Not all dogs can, or will, swim. Some dogs physically built for the water may avoid it like the plague, and some not traditionally built for the water may never want to get out, despite their parents' best efforts! There are ways you can work on making your dog more comfortable in the water, but some dogs may never change their minds, and that’s okay too.
Dogs that are (somewhat) naturals
If your precious pup has webbed feet, a long muzzle, long legs, or a double coat, he is probably a natural swimmer. Since Boykin Spaniels, Otterhounds, and Flat-Coated Retrievers were originally bred for hunting with their humans, they don’t usually turn down a chance to have some fun in the water. Some other dogs that enjoy a good romp in the water include Standard Poodles, Golden Retrievers, Irish Setters, and Labrador Retrievers.
Since "Rescue" is the favorite breed of most dog lovers, lots of pet parents have mixed-breed dogs that are each as unique as their humans. The mysterious history of rescue pups means you might not be able to determine how they’re going to do in the water without giving it a try.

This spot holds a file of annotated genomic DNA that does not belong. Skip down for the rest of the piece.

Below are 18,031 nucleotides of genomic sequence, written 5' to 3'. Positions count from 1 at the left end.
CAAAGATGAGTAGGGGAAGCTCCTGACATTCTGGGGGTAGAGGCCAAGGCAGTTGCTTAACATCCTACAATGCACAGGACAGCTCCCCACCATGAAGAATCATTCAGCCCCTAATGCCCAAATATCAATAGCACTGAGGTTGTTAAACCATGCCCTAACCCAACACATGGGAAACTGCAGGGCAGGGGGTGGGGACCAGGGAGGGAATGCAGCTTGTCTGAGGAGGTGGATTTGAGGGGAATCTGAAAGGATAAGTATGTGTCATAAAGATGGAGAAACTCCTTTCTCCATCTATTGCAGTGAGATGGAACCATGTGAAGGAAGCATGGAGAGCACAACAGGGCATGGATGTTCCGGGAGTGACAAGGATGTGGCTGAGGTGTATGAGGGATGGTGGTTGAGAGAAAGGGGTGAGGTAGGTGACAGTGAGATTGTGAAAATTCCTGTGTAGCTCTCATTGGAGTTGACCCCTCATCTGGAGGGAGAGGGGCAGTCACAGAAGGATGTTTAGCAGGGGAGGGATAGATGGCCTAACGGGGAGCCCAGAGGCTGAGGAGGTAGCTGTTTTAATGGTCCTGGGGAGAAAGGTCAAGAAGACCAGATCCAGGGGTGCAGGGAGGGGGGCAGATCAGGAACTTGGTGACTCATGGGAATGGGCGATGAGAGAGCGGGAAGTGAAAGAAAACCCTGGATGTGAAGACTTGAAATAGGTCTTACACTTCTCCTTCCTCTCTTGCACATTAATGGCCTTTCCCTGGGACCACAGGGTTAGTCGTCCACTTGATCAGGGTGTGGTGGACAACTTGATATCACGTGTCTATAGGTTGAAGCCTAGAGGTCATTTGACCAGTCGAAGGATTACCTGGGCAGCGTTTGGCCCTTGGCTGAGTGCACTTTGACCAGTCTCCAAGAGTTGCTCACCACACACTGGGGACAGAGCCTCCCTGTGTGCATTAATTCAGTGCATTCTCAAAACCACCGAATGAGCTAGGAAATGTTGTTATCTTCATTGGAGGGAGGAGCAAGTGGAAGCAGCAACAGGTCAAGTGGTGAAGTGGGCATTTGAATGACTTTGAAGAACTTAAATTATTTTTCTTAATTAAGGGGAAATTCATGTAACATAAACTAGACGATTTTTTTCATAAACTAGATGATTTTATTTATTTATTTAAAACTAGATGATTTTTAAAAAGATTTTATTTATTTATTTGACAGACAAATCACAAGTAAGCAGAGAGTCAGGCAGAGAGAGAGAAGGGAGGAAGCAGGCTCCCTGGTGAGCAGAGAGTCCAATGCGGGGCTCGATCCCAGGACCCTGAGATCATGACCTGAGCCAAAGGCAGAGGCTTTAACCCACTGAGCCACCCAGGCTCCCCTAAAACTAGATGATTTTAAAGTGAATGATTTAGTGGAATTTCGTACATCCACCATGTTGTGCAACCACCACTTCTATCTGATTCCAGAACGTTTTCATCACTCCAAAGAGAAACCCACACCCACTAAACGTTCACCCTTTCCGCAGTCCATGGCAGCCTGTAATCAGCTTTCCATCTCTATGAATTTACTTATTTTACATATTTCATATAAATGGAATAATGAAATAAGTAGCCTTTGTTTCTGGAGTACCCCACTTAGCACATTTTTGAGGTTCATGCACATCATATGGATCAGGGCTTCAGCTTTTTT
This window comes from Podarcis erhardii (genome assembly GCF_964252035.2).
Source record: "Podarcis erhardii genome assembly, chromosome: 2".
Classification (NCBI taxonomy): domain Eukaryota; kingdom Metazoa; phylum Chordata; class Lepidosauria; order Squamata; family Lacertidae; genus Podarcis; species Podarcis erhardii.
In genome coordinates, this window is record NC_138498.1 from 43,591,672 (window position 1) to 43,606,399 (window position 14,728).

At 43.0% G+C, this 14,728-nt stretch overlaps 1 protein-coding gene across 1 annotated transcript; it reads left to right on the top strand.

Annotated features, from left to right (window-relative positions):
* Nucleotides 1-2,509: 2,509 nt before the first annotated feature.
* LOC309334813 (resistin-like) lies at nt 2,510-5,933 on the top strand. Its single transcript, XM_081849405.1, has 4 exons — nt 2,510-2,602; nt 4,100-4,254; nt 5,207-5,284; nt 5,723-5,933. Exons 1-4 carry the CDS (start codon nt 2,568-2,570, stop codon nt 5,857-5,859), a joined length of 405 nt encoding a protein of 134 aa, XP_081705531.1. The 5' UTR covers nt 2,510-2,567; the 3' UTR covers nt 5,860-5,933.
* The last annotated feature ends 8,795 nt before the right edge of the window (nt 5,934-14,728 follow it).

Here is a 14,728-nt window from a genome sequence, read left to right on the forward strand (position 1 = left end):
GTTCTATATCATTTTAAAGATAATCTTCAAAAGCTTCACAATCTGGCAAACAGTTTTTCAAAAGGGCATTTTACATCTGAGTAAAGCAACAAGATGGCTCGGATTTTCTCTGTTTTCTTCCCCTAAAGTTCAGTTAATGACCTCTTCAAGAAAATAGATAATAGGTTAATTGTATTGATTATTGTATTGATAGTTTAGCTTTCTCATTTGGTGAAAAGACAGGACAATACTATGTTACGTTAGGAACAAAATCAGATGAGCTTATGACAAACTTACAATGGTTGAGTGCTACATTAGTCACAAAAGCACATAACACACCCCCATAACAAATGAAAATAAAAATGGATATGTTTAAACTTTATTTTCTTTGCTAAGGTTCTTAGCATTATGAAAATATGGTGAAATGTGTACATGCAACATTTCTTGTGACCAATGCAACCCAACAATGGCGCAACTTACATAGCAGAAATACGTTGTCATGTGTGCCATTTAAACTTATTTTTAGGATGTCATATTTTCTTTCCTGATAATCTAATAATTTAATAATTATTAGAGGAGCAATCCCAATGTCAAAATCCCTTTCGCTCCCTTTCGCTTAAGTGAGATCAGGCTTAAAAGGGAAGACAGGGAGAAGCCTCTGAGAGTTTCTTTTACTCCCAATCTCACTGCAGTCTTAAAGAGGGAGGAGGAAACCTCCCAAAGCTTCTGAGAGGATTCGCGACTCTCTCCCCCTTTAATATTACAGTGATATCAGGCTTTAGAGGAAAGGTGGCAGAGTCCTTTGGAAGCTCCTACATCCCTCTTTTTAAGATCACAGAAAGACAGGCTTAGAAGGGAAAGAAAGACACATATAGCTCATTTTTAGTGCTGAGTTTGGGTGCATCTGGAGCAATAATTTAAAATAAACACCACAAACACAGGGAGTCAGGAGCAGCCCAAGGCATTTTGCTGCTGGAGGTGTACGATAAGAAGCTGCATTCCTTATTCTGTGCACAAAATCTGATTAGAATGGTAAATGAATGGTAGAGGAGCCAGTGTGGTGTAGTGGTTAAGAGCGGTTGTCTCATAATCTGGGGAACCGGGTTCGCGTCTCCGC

Dogs that aren’t “built” for swimming
Let’s just say that pups that are top-heavy, barrel-chested, flat-faced, or have short legs aren’t exactly water babies. Bulldogs, Boxers, Pugs, and Dachshunds, since they fall into these categories, are not typically "built" for swimming. If you’re hoping to get one of these pups in the water, don’t give up! It’s not impossible - you just might need some water gear to help them feel up to the challenge.
There are always exceptions
When you hear "fearless", you probably don’t think of Chihuahuas, but that doesn’t stop some from developing a love for water! German Shepherds may not be textbook swimmers, but their body structure and high energy mean they’re usually pretty great at it. Dogs are individuals with unique personalities, quirks, likes and dislikes, so it’s quite possible to find a Labrador Retriever that is afraid of the water or a Boxer that, despite their parent’s begging, refuses to get out of the water when it’s time to go!
Can you teach a dog to swim?
Yes and no. Just like people, some can be taught, and some just can’t catch on. If you’re not certain whether your dog can swim, test the waters with a pet flotation device. Never force a dog to swim or to stay in the water if he’s not comfortable. Doing this can create fear, lead your dog to panic, or create a negative association with water that may prevent him from wanting to try again. If your dog is getting in the water for the first time, be sure to check your surroundings for any distractions, and start in the shallowest area possible. Be patient and go slow.
There are no hard-and-fast rules regarding which dogs can or can’t go in the water. With patience and practice, your pup could become a confident swimmer.
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